By Dr. Joe Massey, MD
In honor of Pride Month, we’re addressing the possibility for men to have a child or children through a gestational carrier, whether they’re partnered, married, or unpartnered.
All fertility clinics have access to eggs from a wide choice of egg donors. Often these eggs are frozen, and they are available in batches of 6 to 12. You’ll be able to review detailed aspects of the various listed egg donor’s health, education, and social situation, as well as photographs to consider physical characteristics. All donors are go through a screening process prior to being approved to donate their eggs.
Egg donor screening process
Egg donors are paid to produce eggs, which carries considerable cost. Part of the cost is associated with the rigorous screening involved to qualify an egg donor. Prospective donors fill out an extensive health questionnaire with focus on their personal and family history. If close relatives have major birth defects or hereditary diseases, they are excluded. Aspects of their social history will exclude many, as does obesity and other adverse personal medical data.
There is extensive testing for carrier states, searching for mutations in the genes which put babies at risk for serious disorders. If a donor has a positive test, as many do, the man providing the sperm should be screened to be sure he does not have the same disorder. Your positive test for a carrier state for rare disease is not a threat as long as the egg donor is clear of the same mutation. We all have mutations, so it’s not something to be overly concerned with; both the male and female must have the same mutation to put children at risk.
If the donor has evaluation of her ovarian reserve and appears to be a promising egg donor, she has a physical exam and sexually transmitted disease testing. Another important step is an interview with a specially trained independent counsellor. In some processes, a donor will undergo an objective evaluation for mental health disorders.
Compassionate egg donor
In some cases, the couple will know their egg donor; she is called a compassionate egg donor. This would be perhaps a relative or a close friend who is willing to go through the rigors of being an egg donor. This is wonderful if the donor is under age 32 and meets the screening requirements applied to other donors.
A compassionate donor is subjected to much of the same screening as an anonymous egg donor for the health of her ovaries, termed ovarian reserve, and her general health. Blood testing for screening for sexually transmitted disease protects everyone. In-person psychological counseling with an experienced counselor will validate that she is making a decision that is in her best interests.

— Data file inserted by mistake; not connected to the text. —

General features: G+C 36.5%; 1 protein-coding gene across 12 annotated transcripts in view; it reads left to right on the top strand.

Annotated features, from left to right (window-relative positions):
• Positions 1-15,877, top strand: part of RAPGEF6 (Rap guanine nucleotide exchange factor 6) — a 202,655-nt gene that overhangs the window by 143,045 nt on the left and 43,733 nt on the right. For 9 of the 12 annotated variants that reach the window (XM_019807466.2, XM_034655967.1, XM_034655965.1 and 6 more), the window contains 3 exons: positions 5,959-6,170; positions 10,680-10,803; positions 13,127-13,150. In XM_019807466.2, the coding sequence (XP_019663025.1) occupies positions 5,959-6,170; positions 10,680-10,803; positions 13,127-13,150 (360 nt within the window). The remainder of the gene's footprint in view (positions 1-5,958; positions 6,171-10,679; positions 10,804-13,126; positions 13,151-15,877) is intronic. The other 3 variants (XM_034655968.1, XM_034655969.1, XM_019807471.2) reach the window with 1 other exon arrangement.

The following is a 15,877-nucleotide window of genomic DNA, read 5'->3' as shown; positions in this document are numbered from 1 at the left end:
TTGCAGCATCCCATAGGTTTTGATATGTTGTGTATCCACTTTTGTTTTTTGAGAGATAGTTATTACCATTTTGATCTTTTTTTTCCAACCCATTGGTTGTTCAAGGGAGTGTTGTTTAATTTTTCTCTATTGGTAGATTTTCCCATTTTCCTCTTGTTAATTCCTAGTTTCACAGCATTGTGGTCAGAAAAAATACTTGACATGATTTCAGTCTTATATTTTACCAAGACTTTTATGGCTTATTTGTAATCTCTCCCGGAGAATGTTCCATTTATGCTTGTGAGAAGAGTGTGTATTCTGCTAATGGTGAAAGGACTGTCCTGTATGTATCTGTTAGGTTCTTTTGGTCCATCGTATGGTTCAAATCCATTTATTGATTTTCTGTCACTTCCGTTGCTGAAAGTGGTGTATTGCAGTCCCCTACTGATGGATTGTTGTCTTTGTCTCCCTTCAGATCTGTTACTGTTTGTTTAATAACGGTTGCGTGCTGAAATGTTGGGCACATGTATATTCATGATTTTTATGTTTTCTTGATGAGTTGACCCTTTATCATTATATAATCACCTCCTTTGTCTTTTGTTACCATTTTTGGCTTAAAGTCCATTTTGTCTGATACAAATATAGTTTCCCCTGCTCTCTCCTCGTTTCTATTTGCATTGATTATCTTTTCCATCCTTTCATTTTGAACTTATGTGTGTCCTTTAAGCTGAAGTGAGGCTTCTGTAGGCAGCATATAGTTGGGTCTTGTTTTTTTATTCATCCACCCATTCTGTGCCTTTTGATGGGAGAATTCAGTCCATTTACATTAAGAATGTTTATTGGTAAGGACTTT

Egg donor retrieval
To produce eggs, the donor goes though injectable hormone stimulation of the ovaries and has frequent monitoring visits for blood tests and ultrasounds. When eggs are optimally developed, she has eggs retrieved with a needle with ultrasound guidance under anesthesia. It is a rigorous process which is not to be taken lightly.
If you’re part of a couple, one of the decisions you’ll need to make is whose sperm will be used. Some couples have a firm idea that one of them would provide the sperm while others prefer to fertilize half of the eggs with one partner’s sperm and half with the other’s sperm. They make a decision later about which embryo to put back first.
This is one of the reasons that the intended parents are well advised and usually required to have counseling with a professional counselor with experience in reproductive technology. These issues are covered in consultation with the staff and physician in the fertility clinic and reinforced with open-ended sessions with the counselor.
Choosing a gestational carrier
Gestational carriers are compensated for their time, effort, and willingness to take medical and psychological risks. Typically, an agreement is reached to provide for living expenses incurred during the attempts to conceive, as well as during the pregnancy, set through the agency that recruits the surrogate.
Your IVF clinic will often refer you to a surrogacy agency that specializes in finding and screening prospective gestational carriers. A careful screening process is required in order to select gestational carriers who have a positive mental outlook, particularly regarding pregnancy and childbearing. As with egg donation, if the primary motivator for a gestational carrier is the money, this brings up significant questions whether she is suited for this important role.